The third Belzer Rebbe, Yissachar Dov Rokeach, wearing a "kolpik"
Rabbi Shimon Sofer wearing a "kolpik"

In Ashkenazi Jewish tradition, a kolpik is a type of traditional headgear worn in families of some Chassidic rebbes (Hasidic rabbis) of Galician or Hungarian dynastic descent, by their unmarried children on the Sabbath (Shabbat), and by some rebbes on some special occasions other than Shabbat or major holidays.[1] The kolpik is made from brown fur,[2] as opposed to a spodik, worn by Polish chassidic dynasties, which is fashioned out of black fur.[3] The shtreimel, another similar type of fur hat worn by Hasidim, are shorter in height, wider, and disc-shaped, while kolpiks are taller, thinner in bulk, and of cylindrical shape.[3]

It is seen as an intermediate level garment between Shabbat and weekday dress.[2]

The days that some rebbes don a kolpik include:

It is often thought, that Jews adopted wearing fur hats from the Eastern Europeans,[4] possibly from the nobility.[5]

Joseph Margoshes (1866–1955)[6] in his memoir A World Apart: A Memoir of Jewish Life in Nineteenth Century Galicia writes regarding Rabbi Shimon Sofer's election to the Imperial Council of Austria:

The election of the Krakow Rabbi to the Austrian Reichstag made a tremendous impression on the entire Jewish world, ... It gave them enormous pleasure to see even a single Rabbi achieve the major honour of sitting among so many great personages, clad in a fine calpac amid such esteemed gentlemen. The poor things did not know that the calpac was part of historic Polish dress, and that many Poles, especially extreme nationalists, would wear these same calpacs at their meetings.[7]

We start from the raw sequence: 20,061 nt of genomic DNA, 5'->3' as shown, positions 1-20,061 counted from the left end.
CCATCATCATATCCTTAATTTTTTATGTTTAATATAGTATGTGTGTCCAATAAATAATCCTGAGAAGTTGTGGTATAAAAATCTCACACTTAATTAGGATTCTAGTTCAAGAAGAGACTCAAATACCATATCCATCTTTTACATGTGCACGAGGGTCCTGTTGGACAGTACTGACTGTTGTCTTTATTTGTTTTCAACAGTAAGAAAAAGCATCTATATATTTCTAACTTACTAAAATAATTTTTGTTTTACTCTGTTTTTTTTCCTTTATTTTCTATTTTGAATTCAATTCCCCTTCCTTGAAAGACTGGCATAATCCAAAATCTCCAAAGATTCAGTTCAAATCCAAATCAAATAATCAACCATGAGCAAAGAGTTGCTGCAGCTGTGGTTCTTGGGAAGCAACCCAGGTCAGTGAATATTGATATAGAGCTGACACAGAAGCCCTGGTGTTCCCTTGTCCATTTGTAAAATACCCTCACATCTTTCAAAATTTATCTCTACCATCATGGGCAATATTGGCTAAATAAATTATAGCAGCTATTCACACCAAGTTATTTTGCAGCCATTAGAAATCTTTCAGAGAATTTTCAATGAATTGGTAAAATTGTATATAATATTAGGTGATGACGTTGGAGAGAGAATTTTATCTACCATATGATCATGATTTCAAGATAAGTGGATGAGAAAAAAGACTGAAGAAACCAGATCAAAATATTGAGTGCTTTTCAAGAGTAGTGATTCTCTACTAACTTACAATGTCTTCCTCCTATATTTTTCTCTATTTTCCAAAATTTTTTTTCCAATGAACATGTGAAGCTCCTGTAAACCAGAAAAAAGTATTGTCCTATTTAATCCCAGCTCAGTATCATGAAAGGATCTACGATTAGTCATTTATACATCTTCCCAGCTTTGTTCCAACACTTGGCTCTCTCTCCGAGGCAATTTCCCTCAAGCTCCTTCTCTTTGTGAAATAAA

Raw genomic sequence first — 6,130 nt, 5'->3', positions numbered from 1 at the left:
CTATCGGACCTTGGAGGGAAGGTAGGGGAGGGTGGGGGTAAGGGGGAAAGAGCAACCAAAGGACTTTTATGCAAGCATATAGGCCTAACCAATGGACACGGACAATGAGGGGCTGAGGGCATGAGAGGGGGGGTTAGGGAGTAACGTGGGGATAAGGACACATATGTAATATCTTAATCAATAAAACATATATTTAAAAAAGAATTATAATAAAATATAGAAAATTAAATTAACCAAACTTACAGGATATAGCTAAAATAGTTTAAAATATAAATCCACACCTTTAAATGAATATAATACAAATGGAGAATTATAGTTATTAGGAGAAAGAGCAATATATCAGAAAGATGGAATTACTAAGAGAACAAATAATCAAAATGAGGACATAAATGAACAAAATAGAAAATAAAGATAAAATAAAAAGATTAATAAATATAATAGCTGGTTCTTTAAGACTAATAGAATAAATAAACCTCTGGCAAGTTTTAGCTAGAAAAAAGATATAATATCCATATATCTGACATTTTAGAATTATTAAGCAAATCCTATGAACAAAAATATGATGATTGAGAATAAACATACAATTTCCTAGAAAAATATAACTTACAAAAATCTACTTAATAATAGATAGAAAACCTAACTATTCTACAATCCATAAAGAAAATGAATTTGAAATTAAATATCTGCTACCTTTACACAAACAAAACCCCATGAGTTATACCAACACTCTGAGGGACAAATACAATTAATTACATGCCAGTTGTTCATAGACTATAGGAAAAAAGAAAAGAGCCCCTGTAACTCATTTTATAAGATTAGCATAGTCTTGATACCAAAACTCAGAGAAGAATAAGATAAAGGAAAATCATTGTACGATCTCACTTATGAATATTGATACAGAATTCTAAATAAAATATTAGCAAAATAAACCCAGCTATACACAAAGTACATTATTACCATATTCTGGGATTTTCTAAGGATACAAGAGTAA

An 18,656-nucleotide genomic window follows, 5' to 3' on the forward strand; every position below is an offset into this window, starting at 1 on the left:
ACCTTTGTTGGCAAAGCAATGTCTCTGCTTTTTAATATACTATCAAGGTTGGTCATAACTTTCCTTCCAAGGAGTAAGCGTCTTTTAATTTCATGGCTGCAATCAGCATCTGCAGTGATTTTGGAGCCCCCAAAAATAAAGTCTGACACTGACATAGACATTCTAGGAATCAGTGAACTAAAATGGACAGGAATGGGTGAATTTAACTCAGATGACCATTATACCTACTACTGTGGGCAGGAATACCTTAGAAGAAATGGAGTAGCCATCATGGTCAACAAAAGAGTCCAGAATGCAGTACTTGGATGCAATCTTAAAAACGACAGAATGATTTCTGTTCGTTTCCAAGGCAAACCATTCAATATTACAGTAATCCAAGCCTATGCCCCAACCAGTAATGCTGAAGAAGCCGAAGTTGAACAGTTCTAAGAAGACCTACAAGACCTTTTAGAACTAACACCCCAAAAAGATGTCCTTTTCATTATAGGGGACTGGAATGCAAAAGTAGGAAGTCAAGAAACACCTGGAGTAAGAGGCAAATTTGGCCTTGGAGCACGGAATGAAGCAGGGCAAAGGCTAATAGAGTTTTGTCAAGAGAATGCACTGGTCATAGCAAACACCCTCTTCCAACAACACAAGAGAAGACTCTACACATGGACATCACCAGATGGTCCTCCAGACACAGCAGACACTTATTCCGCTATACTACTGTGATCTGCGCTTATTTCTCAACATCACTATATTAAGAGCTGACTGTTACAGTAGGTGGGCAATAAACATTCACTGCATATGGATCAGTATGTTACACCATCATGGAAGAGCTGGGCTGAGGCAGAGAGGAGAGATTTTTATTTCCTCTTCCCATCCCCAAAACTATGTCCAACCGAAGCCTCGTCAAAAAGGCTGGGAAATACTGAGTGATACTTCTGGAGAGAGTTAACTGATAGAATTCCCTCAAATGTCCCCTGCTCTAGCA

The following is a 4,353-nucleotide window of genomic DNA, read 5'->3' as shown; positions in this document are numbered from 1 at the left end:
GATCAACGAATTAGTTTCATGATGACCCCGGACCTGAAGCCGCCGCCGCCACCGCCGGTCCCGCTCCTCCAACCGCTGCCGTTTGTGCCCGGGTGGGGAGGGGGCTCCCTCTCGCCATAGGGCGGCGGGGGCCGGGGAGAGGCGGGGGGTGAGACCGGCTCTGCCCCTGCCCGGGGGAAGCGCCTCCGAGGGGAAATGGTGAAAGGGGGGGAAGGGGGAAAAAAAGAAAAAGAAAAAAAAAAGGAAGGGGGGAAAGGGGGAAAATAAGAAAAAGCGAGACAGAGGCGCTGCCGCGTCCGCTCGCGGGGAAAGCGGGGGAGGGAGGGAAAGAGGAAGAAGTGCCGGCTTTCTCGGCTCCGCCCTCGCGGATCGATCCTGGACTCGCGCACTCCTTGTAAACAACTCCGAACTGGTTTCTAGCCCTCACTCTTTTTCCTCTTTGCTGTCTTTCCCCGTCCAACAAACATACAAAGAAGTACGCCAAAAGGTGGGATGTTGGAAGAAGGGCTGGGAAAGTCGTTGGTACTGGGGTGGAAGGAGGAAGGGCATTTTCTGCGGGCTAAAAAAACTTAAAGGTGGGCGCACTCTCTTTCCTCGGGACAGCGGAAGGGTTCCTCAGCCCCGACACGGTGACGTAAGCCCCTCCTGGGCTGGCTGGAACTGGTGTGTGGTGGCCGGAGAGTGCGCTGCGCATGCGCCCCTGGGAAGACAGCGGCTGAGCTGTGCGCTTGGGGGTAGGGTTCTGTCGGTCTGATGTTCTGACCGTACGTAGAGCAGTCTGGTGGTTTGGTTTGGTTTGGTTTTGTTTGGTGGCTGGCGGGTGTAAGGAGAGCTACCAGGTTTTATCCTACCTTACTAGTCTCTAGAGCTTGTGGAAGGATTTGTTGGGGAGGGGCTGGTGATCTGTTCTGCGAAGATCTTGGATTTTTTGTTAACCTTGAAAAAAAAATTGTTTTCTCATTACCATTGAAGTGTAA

See also


  1. ^ "Shtreimel Variations". Segula The Jewish History Magazine. Retrieved 2019-12-15.
  2. ^ a b c Rosenberg, Shimon (November 2013). "The Rebbe & President Clinton". Zman. 5 (47): 141.
  3. ^ a b Shurpin, Yehuda. "Why Do Many Chassidim Wear Shtreimels (Fur Hats)?". Retrieved 2019-03-22.
  4. ^ "Of 'spodiks' and 'shtreimels'". The Jerusalem Post | 17 July 2014. Retrieved 2021-02-04.
  5. ^ Berel Wein: Living Jewish: Values, Practices and Traditions, p. 111. Mesorah Publications, 2002.
  6. ^ A World Apart: A Memoir of Jewish Life in Nineteenth Century Galicia at Google Books
  7. ^ Margoshes, Joseph (2008). "7". A World Apart: A Memoir of Jewish Life in Nineteenth Century Galicia. Brighton, MA: Academic Studies Press. ISBN 978-1-934843-10-9. Retrieved 2013-11-08.